Norwegian leader apologizes for poor police response to massacre


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LONDON -- Norway’s prime minister said Tuesday that he bore ultimate responsibility for the botched police response to last year’s bomb and shooting attacks by right-wing fanatic Anders Behring Breivik and vowed to take steps to prevent such mistakes in the future. At a special session of the Norwegian parliament, Prime Minister Jens Stoltenberg accepted the findings of an independent commission’s report criticizing police failures that allowed Breivik to continue gunning down young people on Utoya island, near Oslo, while authorities struggled to get there. Sixty-nine people died on the island; another eight were killed earlier in the day by a car bomb Breivik detonated in downtown Oslo.

“For this I apologize,” Stoltenberg told lawmakers. “We can never correct mistakes of the past. But we can learn from the past, recognize that we made mistakes and do what we need to create a more secure future.”


His comments came four days after a court declared Breivik legally sane and criminally responsible for the mass killings of July 22, 2011, Norway’s worst peacetime atrocity. Breivik, 33, was handed 21 years in prison, the maximum permissible under Norwegian law, but the sentence can be repeatedly extended if he is deemed to pose a continued threat to society.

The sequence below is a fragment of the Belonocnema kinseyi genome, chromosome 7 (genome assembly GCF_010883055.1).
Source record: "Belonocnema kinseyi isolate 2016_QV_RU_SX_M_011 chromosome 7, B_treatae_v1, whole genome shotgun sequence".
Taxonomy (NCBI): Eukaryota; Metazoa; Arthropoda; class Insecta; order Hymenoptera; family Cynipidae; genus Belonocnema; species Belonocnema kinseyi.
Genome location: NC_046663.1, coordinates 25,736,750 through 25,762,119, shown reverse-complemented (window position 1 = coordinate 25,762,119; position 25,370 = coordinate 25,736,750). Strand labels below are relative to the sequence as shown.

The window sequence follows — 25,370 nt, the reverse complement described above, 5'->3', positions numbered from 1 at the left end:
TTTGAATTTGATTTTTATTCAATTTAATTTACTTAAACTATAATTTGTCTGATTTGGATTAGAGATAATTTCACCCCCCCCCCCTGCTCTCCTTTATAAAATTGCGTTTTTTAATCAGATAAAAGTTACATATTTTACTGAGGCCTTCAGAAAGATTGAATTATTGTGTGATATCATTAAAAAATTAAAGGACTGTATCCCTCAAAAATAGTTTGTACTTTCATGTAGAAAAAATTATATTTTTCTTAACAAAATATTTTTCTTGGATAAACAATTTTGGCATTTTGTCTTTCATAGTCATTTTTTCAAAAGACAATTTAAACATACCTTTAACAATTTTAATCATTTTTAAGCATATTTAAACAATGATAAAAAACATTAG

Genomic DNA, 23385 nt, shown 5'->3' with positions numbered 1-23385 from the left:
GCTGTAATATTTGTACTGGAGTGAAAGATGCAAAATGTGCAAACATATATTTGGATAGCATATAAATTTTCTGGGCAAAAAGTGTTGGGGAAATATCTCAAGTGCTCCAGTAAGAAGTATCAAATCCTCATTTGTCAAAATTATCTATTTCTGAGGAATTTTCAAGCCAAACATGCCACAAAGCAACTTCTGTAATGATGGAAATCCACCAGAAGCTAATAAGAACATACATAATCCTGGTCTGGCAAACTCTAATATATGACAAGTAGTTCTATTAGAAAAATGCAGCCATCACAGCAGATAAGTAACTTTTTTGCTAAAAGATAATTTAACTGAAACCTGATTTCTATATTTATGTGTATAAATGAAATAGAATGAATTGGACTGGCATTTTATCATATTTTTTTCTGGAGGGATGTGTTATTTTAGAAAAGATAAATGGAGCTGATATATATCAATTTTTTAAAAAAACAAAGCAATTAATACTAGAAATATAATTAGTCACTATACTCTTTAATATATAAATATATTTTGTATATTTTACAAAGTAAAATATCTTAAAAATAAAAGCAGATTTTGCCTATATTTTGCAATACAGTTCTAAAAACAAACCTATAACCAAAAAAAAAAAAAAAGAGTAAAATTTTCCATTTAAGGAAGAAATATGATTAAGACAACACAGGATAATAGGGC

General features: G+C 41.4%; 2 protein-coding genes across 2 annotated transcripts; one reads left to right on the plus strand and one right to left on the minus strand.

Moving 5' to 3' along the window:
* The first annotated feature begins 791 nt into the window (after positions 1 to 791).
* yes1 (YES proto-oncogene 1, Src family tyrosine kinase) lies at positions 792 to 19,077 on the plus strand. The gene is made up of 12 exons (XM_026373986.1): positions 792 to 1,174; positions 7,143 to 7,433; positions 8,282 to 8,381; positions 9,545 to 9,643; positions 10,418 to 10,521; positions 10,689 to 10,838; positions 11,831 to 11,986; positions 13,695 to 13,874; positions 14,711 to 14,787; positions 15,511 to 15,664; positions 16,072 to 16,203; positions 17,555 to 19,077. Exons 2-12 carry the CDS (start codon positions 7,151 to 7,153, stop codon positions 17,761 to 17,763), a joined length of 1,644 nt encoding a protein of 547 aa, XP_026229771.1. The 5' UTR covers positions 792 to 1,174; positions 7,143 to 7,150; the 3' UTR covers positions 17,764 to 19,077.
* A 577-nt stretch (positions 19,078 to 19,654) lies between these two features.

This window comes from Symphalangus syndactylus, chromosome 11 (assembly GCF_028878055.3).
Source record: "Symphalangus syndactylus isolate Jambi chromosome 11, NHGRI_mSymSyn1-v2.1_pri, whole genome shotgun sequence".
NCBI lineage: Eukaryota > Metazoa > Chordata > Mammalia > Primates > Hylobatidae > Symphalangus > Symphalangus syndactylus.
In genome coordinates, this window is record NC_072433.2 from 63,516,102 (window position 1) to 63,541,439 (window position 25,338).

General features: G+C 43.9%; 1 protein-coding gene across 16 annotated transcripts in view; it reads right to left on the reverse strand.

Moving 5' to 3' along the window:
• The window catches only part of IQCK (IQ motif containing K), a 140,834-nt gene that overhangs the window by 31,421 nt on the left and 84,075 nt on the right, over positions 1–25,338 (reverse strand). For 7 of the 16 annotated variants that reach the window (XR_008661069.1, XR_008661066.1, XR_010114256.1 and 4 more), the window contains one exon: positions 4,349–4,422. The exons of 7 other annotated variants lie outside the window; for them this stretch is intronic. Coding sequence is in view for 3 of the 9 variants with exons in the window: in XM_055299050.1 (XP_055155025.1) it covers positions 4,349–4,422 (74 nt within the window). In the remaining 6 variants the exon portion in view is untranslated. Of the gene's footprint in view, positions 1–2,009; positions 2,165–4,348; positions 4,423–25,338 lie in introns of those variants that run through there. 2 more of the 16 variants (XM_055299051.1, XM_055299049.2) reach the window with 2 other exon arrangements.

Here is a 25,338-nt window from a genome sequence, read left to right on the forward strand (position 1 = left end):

Breivik also apologized at his sentencing -– to other “militant nationalists in Norway and in Europe” for not having slain more people –- before the presiding judge cut him off

Stoltenberg said that the report’s conclusions were difficult to hear. As a heavily armed Breivik calmly hunted down victims on Utoya for about an hour, police were unable to fly there by helicopter because the chopper’s crew members were away on vacation. A boat ferrying officers over to the island was overloaded and stalled.

Norway’s police chief resigned after the report’s release earlier this month. Some critics have urged Stoltenberg to follow suit.

“I have ultimate responsibility for what went wrong and what went well in dealing with 22 July,” he acknowledged Tuesday, but added that the crucial issue now was to plug the holes exposed in Norway’s emergency preparedness.

He said that a new emergency response center would be established for police in Oslo, the capital, and that officers would receive greater training in how to deal with shooting attacks. Starting in January, military helicopters will become available to back up police when necessary.


Stoltenberg pledged to maintain the openness and freedom that Norwegians prize in their society and government but warned that there would inevitably be trade-offs with the demands of public security.


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-- Henry Chu